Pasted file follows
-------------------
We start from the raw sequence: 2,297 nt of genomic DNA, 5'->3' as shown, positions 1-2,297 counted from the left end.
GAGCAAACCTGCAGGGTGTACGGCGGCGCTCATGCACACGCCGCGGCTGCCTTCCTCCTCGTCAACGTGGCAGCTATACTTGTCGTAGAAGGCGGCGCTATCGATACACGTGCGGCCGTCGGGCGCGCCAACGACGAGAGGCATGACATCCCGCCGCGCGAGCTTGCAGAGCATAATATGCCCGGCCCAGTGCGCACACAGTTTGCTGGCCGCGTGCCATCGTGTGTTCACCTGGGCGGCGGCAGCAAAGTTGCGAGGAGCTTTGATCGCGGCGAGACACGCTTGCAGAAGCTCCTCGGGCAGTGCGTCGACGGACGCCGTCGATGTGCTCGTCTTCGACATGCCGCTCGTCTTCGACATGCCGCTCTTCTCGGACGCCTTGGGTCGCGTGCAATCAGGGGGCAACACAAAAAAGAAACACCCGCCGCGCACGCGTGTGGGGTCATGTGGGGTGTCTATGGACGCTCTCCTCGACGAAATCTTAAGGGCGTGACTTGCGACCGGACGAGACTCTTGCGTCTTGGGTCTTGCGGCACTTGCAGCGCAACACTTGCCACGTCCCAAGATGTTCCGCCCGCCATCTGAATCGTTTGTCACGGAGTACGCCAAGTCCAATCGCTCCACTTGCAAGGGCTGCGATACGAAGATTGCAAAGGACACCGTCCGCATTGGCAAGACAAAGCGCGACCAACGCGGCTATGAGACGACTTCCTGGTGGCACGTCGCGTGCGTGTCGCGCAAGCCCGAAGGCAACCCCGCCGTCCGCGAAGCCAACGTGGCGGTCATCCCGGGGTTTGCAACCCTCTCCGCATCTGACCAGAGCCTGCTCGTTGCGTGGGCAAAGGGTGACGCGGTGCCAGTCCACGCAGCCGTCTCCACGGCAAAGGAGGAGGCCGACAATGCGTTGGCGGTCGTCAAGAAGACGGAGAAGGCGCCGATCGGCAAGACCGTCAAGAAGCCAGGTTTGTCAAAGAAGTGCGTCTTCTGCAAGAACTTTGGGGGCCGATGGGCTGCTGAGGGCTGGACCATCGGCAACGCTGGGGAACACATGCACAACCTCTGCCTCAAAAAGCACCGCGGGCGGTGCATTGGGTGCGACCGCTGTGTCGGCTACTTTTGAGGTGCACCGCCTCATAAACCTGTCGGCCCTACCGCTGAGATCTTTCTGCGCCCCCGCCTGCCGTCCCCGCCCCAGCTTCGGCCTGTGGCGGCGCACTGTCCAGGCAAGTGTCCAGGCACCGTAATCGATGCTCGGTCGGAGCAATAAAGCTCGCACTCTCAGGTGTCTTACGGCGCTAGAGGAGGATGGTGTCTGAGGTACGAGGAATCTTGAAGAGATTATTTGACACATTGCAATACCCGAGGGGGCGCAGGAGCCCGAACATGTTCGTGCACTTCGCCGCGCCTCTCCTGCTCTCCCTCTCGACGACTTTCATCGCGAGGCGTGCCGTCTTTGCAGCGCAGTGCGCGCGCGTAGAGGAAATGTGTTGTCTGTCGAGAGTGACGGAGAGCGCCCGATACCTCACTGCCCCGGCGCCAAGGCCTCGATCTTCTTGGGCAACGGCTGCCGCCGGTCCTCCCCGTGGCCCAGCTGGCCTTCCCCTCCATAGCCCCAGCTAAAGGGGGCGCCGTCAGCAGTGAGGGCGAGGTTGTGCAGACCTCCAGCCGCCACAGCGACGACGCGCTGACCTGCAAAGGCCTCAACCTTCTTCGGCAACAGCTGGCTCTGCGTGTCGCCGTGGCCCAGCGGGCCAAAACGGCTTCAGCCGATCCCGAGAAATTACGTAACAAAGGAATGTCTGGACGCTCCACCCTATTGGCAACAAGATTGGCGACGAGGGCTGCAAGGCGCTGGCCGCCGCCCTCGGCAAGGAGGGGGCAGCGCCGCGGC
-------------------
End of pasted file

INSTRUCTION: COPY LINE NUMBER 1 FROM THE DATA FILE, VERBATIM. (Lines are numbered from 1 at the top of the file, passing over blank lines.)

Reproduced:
We start from the raw sequence: 2,297 nt of genomic DNA, 5'->3' as shown, positions 1-2,297 counted from the left end.